Recently, my colleague Jason Dykstra passed along the following quote to me, taken from the book The Leadership Challenge: How to Make Extraordinary Things Happen in Organizations by Kouzes and Posner. The authors of the book state the following:
“We asked John how he’d go about developing leaders, whether in colleges and universities, in the military, in government, in the non profit sector, or in private business. He replied,
‘When anyone asks me that question, I tell them I have the secret to success in life. The secret to success is to stay in love. Staying in love gives you the fire to ignite other people, to see inside other people, to have a greater desire to get things done than other people. A person who is not in love doesn’t really feel the kind of excitement that helps them to get ahead and to lead others and to achieve. I don’t know any other fire, any other thing in life that is more exhilarating and is more positive a feeling than love is.’
“Staying in love” isn’t the answer we expected to get – at least not when we began our study of leadership. But after researching leadership for over thirty years, through thousands of interviews and case analyses, we are constantly reminded of how many leaders use the word love freely when talking about their own motivations to lead.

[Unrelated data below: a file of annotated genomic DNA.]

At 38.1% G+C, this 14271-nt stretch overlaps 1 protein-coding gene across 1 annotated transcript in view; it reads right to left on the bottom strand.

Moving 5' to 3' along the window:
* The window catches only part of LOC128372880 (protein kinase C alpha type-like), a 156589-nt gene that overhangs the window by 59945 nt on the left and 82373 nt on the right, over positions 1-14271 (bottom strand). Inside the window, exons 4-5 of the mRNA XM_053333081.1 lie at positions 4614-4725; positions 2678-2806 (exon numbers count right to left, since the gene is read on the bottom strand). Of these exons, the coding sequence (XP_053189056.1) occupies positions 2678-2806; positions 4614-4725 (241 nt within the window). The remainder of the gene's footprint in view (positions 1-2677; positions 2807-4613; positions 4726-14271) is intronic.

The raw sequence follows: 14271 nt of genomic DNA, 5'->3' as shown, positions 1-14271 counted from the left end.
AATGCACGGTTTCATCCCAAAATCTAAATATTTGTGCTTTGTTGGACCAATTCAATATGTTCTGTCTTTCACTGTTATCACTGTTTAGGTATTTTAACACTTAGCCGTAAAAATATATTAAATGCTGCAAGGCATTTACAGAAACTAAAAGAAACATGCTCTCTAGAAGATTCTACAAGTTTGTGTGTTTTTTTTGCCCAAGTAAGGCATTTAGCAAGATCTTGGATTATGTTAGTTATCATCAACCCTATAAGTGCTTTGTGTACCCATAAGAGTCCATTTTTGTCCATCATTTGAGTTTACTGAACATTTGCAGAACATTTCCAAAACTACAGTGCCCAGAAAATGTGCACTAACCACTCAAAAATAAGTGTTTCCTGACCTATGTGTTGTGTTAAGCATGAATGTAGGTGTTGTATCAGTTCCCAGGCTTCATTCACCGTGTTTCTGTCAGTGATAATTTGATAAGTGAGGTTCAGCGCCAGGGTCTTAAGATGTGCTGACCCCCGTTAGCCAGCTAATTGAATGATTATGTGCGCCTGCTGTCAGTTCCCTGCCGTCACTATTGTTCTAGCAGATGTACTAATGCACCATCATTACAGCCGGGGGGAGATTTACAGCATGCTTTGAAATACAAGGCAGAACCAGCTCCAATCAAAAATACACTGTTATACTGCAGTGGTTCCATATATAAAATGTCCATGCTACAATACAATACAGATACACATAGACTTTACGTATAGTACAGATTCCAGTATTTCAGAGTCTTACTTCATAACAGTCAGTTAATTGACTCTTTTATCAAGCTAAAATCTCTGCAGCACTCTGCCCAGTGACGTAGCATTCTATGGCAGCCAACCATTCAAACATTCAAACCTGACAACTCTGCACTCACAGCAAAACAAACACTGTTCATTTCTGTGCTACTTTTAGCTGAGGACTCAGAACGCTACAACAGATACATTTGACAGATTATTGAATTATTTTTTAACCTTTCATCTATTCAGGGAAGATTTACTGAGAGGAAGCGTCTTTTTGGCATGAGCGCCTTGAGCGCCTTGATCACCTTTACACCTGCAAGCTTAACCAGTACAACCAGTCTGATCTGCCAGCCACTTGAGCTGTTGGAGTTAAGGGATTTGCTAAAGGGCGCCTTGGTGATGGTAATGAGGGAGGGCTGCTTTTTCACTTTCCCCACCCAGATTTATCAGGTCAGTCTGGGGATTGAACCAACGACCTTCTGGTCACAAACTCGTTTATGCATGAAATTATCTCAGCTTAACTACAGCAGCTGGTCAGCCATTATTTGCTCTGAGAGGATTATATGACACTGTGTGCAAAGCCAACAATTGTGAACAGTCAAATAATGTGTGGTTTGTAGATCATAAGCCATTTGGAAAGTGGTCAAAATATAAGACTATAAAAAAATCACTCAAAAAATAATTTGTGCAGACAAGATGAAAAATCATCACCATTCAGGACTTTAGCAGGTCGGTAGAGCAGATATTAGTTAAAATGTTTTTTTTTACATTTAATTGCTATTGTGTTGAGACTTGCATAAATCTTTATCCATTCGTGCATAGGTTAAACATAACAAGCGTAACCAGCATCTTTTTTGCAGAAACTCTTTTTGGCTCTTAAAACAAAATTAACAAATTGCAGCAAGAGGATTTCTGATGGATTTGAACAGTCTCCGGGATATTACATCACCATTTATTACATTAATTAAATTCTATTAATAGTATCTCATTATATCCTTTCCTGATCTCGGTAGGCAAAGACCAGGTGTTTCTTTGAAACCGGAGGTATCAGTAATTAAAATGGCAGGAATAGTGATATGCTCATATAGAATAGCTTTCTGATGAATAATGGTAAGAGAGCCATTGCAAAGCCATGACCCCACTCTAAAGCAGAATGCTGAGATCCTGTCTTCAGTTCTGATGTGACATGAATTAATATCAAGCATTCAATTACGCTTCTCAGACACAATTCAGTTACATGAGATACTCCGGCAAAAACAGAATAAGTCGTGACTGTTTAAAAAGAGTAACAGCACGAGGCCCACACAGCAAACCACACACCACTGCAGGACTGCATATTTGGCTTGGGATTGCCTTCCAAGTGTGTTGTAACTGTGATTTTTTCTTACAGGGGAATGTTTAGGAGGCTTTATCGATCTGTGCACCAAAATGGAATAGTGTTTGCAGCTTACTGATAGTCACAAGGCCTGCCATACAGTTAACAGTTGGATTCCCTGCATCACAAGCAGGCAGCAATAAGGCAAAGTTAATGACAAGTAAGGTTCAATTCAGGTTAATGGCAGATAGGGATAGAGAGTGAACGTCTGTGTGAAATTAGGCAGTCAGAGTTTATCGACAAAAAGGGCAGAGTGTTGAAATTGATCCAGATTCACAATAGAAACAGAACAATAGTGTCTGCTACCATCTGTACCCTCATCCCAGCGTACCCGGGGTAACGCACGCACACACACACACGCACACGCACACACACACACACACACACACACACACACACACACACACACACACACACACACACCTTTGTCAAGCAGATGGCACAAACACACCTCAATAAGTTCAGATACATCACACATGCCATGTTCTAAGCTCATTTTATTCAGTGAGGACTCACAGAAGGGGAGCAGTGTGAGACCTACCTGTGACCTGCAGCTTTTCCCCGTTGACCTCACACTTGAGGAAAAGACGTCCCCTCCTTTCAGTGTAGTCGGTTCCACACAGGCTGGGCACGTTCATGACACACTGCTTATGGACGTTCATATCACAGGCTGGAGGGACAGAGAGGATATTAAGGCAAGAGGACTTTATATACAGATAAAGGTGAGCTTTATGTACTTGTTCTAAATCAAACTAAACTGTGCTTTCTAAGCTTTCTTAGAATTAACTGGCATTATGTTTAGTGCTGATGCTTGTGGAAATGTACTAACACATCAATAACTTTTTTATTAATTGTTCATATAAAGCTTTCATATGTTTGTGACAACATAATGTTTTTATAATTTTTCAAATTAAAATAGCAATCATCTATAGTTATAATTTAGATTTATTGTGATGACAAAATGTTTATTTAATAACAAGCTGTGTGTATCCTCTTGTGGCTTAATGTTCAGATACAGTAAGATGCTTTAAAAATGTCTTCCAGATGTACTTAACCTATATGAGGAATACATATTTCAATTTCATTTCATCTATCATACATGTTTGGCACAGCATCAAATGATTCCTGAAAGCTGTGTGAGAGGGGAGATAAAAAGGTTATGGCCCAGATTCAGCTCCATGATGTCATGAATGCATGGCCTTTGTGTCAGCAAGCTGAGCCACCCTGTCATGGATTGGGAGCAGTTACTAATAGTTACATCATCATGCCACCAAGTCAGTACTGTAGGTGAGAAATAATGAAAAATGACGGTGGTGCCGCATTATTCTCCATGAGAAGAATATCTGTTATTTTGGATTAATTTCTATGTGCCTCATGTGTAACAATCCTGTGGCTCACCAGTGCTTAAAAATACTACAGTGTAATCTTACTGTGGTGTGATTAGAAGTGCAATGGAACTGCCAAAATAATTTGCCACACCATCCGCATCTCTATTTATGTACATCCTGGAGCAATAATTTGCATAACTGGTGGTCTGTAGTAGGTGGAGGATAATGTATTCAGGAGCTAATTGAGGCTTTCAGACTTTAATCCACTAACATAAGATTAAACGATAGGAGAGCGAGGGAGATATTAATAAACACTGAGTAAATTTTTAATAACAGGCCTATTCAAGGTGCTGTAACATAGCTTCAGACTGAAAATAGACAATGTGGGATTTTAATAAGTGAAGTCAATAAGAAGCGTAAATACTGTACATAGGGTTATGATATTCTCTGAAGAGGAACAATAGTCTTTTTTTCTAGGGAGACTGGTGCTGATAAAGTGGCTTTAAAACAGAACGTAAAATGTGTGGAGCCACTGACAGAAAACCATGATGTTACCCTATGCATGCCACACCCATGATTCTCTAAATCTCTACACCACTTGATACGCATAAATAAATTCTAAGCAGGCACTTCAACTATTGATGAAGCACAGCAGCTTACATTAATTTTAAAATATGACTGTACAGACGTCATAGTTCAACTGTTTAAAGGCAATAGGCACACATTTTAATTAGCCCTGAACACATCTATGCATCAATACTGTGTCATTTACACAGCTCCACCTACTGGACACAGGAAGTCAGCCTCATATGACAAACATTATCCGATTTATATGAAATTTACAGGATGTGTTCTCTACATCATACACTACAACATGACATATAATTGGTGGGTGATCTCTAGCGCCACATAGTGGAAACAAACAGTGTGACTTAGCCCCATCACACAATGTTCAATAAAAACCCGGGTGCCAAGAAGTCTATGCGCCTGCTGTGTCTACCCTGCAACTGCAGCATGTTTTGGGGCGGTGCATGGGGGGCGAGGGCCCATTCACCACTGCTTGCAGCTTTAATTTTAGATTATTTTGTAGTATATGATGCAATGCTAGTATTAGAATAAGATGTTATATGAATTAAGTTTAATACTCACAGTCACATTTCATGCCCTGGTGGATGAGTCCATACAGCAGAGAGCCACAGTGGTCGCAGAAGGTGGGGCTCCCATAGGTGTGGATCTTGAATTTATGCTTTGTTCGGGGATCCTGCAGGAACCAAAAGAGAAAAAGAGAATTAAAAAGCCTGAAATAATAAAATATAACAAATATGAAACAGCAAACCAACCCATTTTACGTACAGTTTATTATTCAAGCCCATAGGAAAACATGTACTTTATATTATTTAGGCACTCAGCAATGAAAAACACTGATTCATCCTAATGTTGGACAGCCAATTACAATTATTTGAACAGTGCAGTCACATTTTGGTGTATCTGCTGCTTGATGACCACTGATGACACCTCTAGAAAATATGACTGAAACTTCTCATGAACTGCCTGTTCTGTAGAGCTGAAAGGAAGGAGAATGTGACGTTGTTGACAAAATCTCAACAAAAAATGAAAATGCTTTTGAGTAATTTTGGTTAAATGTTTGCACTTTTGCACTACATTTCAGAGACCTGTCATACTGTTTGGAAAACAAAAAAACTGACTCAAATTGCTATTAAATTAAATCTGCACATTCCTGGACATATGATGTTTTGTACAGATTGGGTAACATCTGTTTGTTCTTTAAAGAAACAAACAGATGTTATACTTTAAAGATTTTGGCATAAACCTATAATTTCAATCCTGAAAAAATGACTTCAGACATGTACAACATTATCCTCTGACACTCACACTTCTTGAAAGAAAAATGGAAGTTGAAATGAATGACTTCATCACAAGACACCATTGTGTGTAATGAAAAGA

Of all the things that sustain a leader over time, love is the most lasting. It’s hard to imagine leaders getting up day after day, putting in the long hours and hard work it takes to get extraordinary things done, without having their hearts in it. The best-kept secret of successful leaders is love: staying in love with leading, with the people who do the work, with what their organizations produce, and with those who honour the organizations by using its products and services.
Leadership is not an affair of the head. Leadership is an affair of the heart.”
Wow, does that quote ever fit my experience. When people ask me about my work, I say unequivocally, “I love what I do.” I genuinely do, even when the work at times gets to be difficult. Even more fascinating for me, however, is that as I look back over the past two-plus decades that I have been in this profession I see how the experience of love has changed not only how I do my work but it has changed me as a person as well. I learned long ago that people and congregations and workplaces only really change when we accept them – no, love them – as they are. There is, of course, Biblical precedence for this truth: Don’t we change because God loves us rather than in an attempt to win God’s love?
What a lesson this has been for me. At ARC, we don’t always see people at their best. It could be so easy to fall into judgment, or to aspire to loving only the “good” portion of a person. But it isn’t just the kernel of goodness that exists in all people that we are asked to love. We are asked to love the whole person. Yes, leadership is an affair of the heart.
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Betty Pries has more than 20 years of experience coaching, mediating, training and consulting in the areas of conflict resolution and change. Betty's work with churches and church organizations is guided by her desire to enhance their spiritual and organizational health, and strengthen the capacities of leadership to discern a way forward.